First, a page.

As usual I’ve been very busy this week, its been a mentally challenging week and the implementation of the new benefit cap and the american elections hasn’t helped.
We all have our own struggles, and mine have been compounded by the reminder of Christmas looming and my daughters birthday next week. Not being able to afford either is a struggle, and is a struggle for thousands of parents. We don’t normally speak about it we just muddle on and do our best. And the government have just made it a whole lot worse.
Anyway, enough about me. Thursday was an exceptionally cold day. We had wind, rain, hail and snow all in the space of a couple of hours. Not unusual for the north west of England. The cold atmosphere emanating from inside Ashton Under Lyne Jobcentre certainly did not help matters.
As I was unpacking my leaflets from my trusty shopping trolley I noticed a young man stood outside the Jobcentre watching me. He looked cold and worried so I walked over to him and asked him if he would like a leaflet. At first he was hesiitant, but after I explained what the leaflet was about and who I was he opened up.
He had been sanctioned twice for non attending appointments which he never received notice about. This is not unusual and I have wrote about this before. He was not told of his right to appeal against their decision. So I informed him, of his rights and he confirmed that he would take action. We had a good chat and he went inside the Jobcentre for his appointment.
I noticed that there was alot of older people having to attend the Jobcentre this week, hardly any of them suitably dressed for the weather. We engaged in conversation and handed leaflets to them. They need to know that they aren’t alone.
We spoke to a young woman who had to attend the Jobcentre with her young baby. She’s claiming ESA and her Jobcentre advisor is treating her appallingly. She suffers extreme anxiety and was shaking when we were speaking to her. She told us that her advisor had told her to stop crying and shaking because she seems many other claimants and they don’t cry and shake. She showed a wilful ignorance of this poor ladies medical condition.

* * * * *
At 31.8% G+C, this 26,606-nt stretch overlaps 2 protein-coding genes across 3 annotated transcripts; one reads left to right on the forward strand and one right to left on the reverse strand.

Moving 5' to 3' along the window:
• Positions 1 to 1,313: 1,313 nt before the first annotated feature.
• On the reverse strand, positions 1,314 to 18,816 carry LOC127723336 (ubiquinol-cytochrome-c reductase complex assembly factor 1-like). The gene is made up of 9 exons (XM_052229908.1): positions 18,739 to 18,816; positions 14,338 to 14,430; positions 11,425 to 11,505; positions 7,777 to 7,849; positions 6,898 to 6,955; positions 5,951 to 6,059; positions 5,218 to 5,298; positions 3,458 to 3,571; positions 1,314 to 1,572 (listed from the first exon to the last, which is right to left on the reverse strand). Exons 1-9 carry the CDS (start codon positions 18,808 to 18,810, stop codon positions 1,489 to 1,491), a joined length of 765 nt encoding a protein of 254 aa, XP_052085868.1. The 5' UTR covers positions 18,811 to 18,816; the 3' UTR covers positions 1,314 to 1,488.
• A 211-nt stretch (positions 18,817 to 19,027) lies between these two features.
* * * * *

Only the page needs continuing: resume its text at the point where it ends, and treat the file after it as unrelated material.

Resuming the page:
This poor woman has been made to jump constantly through hoops, the requests made upon her are unreasonable and we explained this to her. I told her that she must get help and advice asap and to see her local MP, whom luckily is very sympathetic and pro active. We gave her a food parcel which was much needed, and we let her know that we are there for her to support her. Knowing that you aren’t on your own makes a massive difference and can sometimes make that difference between life and death.
We handed out all food parcels in record time, but I must state for anyone attending our demos that they are given on a first come, first served basis. The demand for them is really high because there is so many people having to use the Jobcentre who is hungry. I just wish that there was more that I could do. Also there’s no shame in needing a food parcel. The shame is directed to the government who are knowingly and willfully allowing innocent people to starve. This is never acceptable. We also handed out portions of home made curry donated kindly by a comrade. It was very warmly welcomed and was a nice surprise.
We did so much more, and the turnout for our demo was at one point 25. I think this is amazing. Comrades braved the cold weather to support the people who are forced to use the Jobcentre, they wanted to show solidarity which is amazing. They are all wonderful.
This weeks demo was absent of the “Go and get a job” or “Scumbag” hecklers. It was a refreshing change, maybe the cold weather scared them off.
Some good news this week, which was convieniently hidden within the American election results. I’ve got to hand it to the Daily Mail, they are good at releasing news, when they know it will be hidden. The United Nations Court Of Human Rights has issued the first part of their very damning report into the way the sick and disabled are being treated by the government and the DWP. This report is very damning, and I’m sure that they would like it to be swept under the carpet. Unfortunately for them, it’s not going to be. Both myself, comrades from DPAC who are absolutely amazing and other groups will be constantly reminding them. It’s an issue close to my heart, especially after helping claimants for so long. I would say on average about 75% OF claimants that I talk to are disabled and have failed their ESA medical. Some days that figure is higher, but never lower. It’s appalling.
A big shoutout to everyone who came along this week, it was amazing to see you. A big shoutout to everyone that supports us online, it really means alot. Also a big thanks to Pauline, Rick Burgess, Dianne and everyone else that has had to put up with me this week. A massive thank you.
As you have read, this campaign is really hard work. Alot of time is involved on the streets, talking to people and attending meetings. Indeed, Ive just returned from a meeting despite feeling under the weather. The campaign comes first as always! Because one day we will have justice for everyone who has died and suffered as a result of this governments inhumane treatment of the poorset and most vulnerable in society. Austerity is a political choice not a necessity.